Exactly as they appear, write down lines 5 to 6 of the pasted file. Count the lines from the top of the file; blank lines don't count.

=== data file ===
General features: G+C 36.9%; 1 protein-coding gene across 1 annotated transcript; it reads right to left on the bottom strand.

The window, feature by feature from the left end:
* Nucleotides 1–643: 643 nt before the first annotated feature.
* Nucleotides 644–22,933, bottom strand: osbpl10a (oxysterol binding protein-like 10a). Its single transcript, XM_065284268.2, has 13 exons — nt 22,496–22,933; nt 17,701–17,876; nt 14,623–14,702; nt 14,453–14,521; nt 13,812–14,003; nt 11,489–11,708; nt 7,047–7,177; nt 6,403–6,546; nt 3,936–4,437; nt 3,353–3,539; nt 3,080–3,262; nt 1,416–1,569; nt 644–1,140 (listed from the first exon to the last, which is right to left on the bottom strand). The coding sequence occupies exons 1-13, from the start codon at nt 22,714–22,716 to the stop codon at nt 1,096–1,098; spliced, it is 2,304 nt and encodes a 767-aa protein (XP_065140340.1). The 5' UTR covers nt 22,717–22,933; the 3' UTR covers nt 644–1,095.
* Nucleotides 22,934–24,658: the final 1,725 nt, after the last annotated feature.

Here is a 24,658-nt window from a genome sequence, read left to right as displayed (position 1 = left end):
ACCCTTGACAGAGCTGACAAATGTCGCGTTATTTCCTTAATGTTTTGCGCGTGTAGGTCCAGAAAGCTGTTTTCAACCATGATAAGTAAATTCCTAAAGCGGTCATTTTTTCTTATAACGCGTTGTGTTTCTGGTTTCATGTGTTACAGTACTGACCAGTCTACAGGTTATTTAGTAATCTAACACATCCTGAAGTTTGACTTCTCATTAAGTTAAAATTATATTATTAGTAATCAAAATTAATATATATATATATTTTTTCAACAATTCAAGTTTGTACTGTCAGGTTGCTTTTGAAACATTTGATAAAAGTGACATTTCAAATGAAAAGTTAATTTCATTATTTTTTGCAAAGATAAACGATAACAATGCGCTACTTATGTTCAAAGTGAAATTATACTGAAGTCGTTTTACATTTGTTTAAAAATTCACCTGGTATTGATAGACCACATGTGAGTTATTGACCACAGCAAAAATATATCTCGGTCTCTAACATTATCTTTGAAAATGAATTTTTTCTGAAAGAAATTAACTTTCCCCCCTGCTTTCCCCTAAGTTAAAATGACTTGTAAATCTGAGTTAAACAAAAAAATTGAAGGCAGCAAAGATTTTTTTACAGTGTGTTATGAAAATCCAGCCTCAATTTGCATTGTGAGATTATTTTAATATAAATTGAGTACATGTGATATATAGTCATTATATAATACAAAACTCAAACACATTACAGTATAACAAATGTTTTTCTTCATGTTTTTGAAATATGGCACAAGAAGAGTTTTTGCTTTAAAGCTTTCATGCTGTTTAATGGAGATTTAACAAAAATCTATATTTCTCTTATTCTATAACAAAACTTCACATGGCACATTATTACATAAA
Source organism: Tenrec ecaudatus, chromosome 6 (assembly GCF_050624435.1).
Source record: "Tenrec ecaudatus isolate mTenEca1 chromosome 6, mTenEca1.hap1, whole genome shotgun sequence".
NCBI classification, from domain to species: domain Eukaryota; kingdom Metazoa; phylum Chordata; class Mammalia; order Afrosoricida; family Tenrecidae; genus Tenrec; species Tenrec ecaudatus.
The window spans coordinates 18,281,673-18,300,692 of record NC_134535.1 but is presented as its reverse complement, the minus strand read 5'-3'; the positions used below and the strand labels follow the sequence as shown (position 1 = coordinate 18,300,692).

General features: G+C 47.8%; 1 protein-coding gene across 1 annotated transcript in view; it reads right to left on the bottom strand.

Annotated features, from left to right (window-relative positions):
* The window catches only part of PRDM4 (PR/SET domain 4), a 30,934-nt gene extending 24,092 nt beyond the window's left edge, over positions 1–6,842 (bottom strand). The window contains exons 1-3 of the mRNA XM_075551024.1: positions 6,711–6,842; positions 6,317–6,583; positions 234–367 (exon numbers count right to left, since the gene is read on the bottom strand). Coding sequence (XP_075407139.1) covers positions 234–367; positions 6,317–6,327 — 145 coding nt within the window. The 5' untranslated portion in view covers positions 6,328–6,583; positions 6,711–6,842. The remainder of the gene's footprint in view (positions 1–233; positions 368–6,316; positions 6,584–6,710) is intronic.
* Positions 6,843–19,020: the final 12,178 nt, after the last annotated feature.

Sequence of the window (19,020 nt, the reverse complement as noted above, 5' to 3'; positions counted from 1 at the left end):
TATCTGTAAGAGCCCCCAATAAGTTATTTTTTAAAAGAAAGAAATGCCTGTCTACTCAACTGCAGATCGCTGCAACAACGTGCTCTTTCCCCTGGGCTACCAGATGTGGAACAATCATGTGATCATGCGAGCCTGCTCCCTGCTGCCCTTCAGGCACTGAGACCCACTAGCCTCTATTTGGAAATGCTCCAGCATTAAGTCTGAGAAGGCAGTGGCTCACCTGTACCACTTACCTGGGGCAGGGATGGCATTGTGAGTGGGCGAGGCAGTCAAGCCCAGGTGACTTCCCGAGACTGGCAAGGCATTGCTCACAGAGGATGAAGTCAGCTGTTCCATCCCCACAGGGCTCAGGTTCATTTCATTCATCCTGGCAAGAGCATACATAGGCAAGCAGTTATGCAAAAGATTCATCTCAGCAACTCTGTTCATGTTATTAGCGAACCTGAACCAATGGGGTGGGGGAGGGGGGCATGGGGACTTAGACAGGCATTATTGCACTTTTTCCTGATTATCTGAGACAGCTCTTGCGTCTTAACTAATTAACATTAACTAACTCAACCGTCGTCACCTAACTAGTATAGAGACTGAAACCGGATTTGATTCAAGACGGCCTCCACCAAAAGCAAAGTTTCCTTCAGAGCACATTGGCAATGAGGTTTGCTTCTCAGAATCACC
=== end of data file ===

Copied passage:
* Nucleotides 22,934–24,658: the final 1,725 nt, after the last annotated feature.

Here is a 24,658-nt window from a genome sequence, read left to right as displayed (position 1 = left end):